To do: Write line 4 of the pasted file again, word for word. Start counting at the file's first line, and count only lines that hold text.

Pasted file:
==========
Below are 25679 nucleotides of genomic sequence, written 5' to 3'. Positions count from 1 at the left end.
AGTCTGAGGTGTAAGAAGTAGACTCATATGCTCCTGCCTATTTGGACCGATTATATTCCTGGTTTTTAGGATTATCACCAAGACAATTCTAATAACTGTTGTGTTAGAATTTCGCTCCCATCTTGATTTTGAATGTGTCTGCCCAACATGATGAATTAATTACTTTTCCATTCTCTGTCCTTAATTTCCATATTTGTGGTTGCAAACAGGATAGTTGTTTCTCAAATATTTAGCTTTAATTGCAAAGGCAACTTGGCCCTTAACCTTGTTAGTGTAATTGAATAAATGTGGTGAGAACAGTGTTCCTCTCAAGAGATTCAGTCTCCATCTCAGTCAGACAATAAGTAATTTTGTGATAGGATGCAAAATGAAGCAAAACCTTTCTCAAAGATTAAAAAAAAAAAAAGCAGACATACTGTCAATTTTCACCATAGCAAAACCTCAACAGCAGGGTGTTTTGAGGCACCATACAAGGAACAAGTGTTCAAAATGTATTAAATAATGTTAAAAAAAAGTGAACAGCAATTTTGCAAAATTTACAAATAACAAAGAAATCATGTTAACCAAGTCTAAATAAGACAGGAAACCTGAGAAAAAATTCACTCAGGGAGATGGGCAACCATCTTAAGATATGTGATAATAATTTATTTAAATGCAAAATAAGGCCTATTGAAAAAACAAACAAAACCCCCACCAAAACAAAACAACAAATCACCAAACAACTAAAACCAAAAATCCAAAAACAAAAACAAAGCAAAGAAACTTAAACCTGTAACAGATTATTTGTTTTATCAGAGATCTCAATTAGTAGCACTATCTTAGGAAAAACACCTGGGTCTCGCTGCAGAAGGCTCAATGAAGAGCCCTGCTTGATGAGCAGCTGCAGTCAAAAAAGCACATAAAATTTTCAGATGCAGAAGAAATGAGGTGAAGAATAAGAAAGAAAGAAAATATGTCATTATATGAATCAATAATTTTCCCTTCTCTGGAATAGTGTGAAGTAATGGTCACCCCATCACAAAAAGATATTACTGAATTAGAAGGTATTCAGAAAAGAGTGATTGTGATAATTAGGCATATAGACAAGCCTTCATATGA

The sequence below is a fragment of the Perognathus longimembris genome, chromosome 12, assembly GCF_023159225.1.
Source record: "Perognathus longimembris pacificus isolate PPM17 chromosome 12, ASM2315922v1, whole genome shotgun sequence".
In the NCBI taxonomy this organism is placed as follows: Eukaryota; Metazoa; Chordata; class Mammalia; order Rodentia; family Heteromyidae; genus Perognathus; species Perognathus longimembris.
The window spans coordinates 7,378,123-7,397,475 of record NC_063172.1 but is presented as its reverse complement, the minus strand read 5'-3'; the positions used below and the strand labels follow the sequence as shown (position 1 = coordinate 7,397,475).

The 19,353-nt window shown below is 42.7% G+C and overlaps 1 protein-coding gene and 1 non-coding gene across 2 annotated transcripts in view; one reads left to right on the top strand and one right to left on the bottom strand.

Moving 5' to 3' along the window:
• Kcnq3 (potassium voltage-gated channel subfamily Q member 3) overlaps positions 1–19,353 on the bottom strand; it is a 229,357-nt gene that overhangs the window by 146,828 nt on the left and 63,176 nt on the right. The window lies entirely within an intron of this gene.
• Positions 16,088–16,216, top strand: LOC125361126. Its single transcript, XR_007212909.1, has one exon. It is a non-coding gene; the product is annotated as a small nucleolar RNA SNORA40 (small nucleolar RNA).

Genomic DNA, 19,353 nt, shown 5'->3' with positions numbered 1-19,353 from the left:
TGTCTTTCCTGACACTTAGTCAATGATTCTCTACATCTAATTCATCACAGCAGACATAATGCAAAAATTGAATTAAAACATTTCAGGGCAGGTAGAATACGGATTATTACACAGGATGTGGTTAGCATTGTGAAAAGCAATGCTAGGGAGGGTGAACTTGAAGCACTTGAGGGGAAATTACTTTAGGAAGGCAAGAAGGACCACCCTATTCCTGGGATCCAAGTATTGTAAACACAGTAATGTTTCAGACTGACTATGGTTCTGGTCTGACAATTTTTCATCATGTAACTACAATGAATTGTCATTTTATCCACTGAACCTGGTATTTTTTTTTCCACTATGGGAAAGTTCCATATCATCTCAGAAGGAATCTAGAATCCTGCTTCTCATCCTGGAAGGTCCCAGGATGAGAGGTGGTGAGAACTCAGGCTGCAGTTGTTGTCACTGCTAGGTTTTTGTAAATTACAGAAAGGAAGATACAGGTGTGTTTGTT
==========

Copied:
Source record: "Perognathus longimembris pacificus isolate PPM17 chromosome 12, ASM2315922v1, whole genome shotgun sequence".